Town of Taos

A new and 'wild' park for a changing Taos

By Cody Hooks
Posted 10/11/18

A new park, thick with wetlands and an air of wilderness, is starting to emerge a mile from downtown Taos.

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Town of Taos

A new and 'wild' park for a changing Taos


Even though Taoseños are enviously close to some of the Southwest's wildest places, getting there is not a given. Not everyone has a truck or the physical ability to get into the woods and backcountry, and it's all too easy to get tied up with work and family. That's why a new park, thick with wetlands and an air of wilderness, is starting to emerge a mile from downtown Taos.

The Río Fernando Park is a 20-acre mix of critical river habitat and old agricultural lands that were farmed hard and abandoned. In the three years since the Taos Land Trust purchased the property and a group of co-workers, friends, neighbors and, eventually, the community began imagining what the park could be, it's already starting to take shape.

Over the summer, a crew of young people from Taos worked their first jobs repairing the Vigil y Romo Acequia that runs along the edge of the park. This past week, the land was host to a traditional New Mexico matanza. And at any given time in the week, kids run through the plum thicket or play in giant nests weaved from the limbs of invasive trees -- it's not a playground, per se, but it's filled with play.

The Río Fernando Park is meant as a compliment, not competition, to the other parks in town. Kit Carson is the Central Park of Taos, with the space to host big events, such as craft fairs and concerts, while the Eco Park and Filemon Sanchez Park have fields for adult and youth sports. Fred Baca, popular for short sprints around the track or taking the dog for a walk, is to the west of the Río Fernando Park on the other side of the river.

As Taos Land Trust Executive Director Kristina Ortez said, it's a park "with a sense of wildness about it."

The Río Fernando Park is open during normal business hours and only during the week. The Taos Land Trust plans to officially open the park in 2019. At the same time, a number of organizations and the town of Taos are working to integrate the park and other open spaces in the downtown area via trails and easily walkable paths and sidewalks.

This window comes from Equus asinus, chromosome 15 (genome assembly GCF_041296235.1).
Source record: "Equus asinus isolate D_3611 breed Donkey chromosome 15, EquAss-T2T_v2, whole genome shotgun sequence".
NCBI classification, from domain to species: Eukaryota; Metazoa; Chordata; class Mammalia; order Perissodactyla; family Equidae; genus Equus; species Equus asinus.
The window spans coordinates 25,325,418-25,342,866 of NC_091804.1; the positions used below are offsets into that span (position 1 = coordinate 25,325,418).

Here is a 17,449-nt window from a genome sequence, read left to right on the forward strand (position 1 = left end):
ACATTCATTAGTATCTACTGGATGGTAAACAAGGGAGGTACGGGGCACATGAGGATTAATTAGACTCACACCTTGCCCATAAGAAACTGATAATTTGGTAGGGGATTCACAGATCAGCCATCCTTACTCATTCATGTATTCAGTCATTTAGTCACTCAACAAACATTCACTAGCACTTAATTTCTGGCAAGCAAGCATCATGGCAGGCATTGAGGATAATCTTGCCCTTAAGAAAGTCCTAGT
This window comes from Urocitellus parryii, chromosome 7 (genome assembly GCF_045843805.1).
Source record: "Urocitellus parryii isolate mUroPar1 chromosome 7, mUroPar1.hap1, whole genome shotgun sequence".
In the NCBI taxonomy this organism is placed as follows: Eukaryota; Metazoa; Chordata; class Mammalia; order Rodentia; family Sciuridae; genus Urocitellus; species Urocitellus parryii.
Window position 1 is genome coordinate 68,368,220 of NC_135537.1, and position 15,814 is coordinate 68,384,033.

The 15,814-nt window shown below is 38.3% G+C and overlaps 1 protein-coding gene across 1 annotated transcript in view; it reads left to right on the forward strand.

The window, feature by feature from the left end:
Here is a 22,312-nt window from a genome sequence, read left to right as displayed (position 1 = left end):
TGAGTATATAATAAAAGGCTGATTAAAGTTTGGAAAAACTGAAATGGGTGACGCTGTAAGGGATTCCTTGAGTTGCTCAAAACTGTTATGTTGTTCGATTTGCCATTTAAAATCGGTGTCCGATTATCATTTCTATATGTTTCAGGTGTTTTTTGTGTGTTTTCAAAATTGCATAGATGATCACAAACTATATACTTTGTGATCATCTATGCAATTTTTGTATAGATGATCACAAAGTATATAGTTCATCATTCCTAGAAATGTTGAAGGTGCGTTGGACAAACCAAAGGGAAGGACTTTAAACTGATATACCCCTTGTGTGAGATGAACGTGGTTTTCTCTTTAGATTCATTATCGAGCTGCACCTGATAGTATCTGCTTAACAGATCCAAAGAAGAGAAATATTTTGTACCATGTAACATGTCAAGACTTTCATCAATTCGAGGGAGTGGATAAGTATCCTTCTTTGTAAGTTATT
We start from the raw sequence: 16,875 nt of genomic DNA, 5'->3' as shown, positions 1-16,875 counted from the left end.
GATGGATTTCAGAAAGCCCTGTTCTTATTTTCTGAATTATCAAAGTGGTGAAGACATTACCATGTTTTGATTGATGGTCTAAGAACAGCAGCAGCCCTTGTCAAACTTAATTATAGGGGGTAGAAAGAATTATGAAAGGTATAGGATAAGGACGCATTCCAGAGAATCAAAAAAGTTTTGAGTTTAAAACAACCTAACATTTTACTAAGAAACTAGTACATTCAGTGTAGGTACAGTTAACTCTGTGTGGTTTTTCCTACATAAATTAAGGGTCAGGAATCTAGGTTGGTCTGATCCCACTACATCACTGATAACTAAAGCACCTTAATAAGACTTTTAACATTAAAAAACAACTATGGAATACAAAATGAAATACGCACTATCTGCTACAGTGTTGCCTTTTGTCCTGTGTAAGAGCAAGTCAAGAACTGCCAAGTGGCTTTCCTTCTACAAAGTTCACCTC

Planning the Río Fernando Park was jump-started in November with a $575,000 grant from the National Recreation and Park Association and Coca-Cola Co.

"The land has changed amazingly over the last two years," said land trust board president Sanjay Poovadan. "It's taken a lot of work and good thinking from various...veins of our community. It's an amazing place now and the future looks good."

"Río Fernando Park is a unique parcel of wetland, forest and former ranchland. Connecting nearby trails and providing additional access to the park ensures the community will enjoy this historic and beautiful park for years to come," said Louis Bacon, owner of Taos Ski Valley and The Taos Ski Valley Foundation, which has provided additional financial support to the park and restoration efforts.

Aside from quarter- and half-mile walking paths, the next big project to come out of the grant is the restoration of the 7 acres of wetlands on the property, as well as the Río Fernando itself.

"Here, we have to work with water...use it very effectively and efficiently," said wetland restoration ecologist Steve Vrooman.

In the history of the land, the course of the river was straightened out, so the family could farm more crops. But that channelization has sped up the water and changed the natural spongelike qualities of the wetlands, absorbing the surges from floods and filtering water. Around January, work to restore the wetlands will begin in earnest.

Vrooman and his crew will move earth and plants in the wetlands, such as 1,000-pound chunks of native grasses and dirt, and reshape the river to a more natural meander. Along with removing invasive species and encouraging willows to grow in their place, this will improve habitat for beavers, a sometimes unloved but vital player in natural wetlands.

"Beavers are totally symbiotic with willows. You have to be part of it," Vrooman said.

Though the park's wetlands will "look a little rough" until things green out in the spring, he said, it's a necessary step in creating a park that is more to the community than a nice place for a picnic, a park that matches the realities of accessibility in Taos and the anticipated consequences of a changing climate.

Instead of digging new wells, "we really have to work with the resources available," said land trust arborist Ben Wright. The repaired acequia, which has been dry for decades, may not get water regularly. But the project, like the park, was a learning opportunity for everyone involved, including the town government that's committed itself to preserving cultural and agricultural traditions.

The bigger vision calls for bringing more educational opportunities to the park, as well as building a new office, community learning space and parking lot, and concentrating that activity on the other end of the property that's not critical wetland habitat.

The park is also a key part of the Río Fernando Collaborative, a group of organizations working to revitalize the river all the way from the headwaters to its confluence past the new park.


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